A portion of the fees is typically allocated to a reserve fund, which serves as a financial safeguard for future repairs, replacements, or unexpected expenses. The larger the reserve fund, the less of a chance that a special assessment will need to be imposed to cover major, nonroutine maintenance. Special assessments can be one-time charges or ongoing fees, depending on the expense that needs to be covered.
HOA fees contribute to administrative expenses like accounting, legal fees, and professional management services.
Some HOAs organize community events or social activities, and the fees may help fund these events.
How Fee Amounts Are Determined
The board of directors, made up of homeowners elected by other homeowners in the community, determines your HOA fee amounts. According to Chris, the board assesses the community's financial needs based on various factors such as ongoing maintenance costs, upcoming projects, reserve fund requirements, and administrative expenses. They consider the amenities and services provided by the HOA and calculate an appropriate fee structure to cover these costs.
Before implementing fee changes, the board typically communicates with homeowners and may hold meetings to discuss the proposed adjustments. Homeowners usually have the opportunity to provide input and ask questions regarding the fee structure. Ultimately, the board makes the final decision after taking into account the community's best interests and financial stability.
Chris explains that this is why it's so important for homeowners to be involved in their HOA. "Not only do you need people to step up and join the HOA board, but when changes are being proposed or being made, you need to take the time to vote on it. You need to take the time to read the things that come in the mail that say, 'This change is being considered.' That's your chance to have a say within an HOA. Otherwise, if a change passes, it does so because your representative said it's okay."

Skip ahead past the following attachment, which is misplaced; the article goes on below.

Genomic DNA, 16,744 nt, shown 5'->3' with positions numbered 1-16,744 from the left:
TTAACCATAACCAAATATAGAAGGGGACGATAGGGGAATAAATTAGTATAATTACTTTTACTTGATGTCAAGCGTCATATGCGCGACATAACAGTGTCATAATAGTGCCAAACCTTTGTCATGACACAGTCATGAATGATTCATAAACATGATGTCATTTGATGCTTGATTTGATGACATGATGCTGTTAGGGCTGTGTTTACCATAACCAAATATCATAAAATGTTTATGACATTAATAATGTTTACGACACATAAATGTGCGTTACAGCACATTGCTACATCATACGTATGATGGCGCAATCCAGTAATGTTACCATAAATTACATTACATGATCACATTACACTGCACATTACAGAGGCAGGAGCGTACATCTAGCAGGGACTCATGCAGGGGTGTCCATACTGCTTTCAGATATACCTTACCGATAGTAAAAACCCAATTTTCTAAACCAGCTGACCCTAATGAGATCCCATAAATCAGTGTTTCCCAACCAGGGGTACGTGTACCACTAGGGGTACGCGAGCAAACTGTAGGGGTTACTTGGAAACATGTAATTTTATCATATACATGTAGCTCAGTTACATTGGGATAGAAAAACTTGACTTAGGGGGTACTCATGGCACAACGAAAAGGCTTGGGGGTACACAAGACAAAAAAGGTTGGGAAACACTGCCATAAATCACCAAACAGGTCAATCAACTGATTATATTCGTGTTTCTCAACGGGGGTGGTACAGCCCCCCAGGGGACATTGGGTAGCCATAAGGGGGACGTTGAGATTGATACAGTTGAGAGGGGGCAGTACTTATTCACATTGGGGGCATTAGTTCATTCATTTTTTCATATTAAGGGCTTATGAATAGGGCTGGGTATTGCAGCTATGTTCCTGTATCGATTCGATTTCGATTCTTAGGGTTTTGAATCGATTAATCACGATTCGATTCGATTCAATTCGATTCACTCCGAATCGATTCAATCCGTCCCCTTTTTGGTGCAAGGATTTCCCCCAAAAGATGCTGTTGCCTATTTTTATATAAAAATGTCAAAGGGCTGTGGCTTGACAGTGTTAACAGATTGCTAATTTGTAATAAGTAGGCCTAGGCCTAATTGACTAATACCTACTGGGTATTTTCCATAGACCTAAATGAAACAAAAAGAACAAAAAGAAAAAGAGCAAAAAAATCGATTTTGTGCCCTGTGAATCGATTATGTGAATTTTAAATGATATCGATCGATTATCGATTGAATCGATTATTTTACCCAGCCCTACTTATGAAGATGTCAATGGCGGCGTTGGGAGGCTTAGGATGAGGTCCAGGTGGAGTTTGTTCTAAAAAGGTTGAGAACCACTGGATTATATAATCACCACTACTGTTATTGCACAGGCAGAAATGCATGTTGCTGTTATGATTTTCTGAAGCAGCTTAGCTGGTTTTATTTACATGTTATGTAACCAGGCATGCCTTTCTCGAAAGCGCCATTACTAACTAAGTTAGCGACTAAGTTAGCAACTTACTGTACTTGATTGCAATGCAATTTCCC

Why It's Important to Pay HOA Fees
It's important for homeowners to realize that paying HOA fees is a legal obligation that they agree to when buying a home within a planned community that is governed by a homeowners association. The paperwork where fees and the rights and responsibilities of homeowners are disclosed is part of the closing process for the home. Chris says that people do have a choice in the matter, but that comes in the form of deciding whether to buy a home in a HOA or not. If you buy a home that's part of an HOA, you are agreeing to abide by that community's rules and to pay your HOA fees. That’s why it’s so important to read the CC&R before buying a home in a HOA.
According to Chris, failure to make an HOA payment can result in various consequences. These include:
- Late fees: Most HOAs impose late fees for overdue payments. These fees can accumulate over time and increase the overall amount owed.
- Lien placement: In serious cases of non-payment, the HOA may place a lien on the homeowner's property. A lien is a legal claim that gives the HOA the right to collect the unpaid fees by selling the property.
- Legal action: If non-payment continues, the HOA may take legal action against the homeowner, which can lead to additional fees, court costs, and potential foreclosure.
The Bottom Line on What HOA Fees Cover
As we've seen here, HOA fees play a crucial role in supporting the operations, maintenance, and amenities of communities governed by a homeowners association. They cover a wide range of expenses, including landscaping, common area maintenance, insurance, amenities, and administrative costs. The fee amounts are determined by the HOA board of directors, taking into consideration the community's needs and financial stability. It is essential for homeowners to understand and fulfill their responsibility of paying HOA dues to avoid consequences such as late fees, liens, or legal action. By contributing to the HOA fees, homeowners actively participate in maintaining and enhancing the quality of their community and protecting their property values.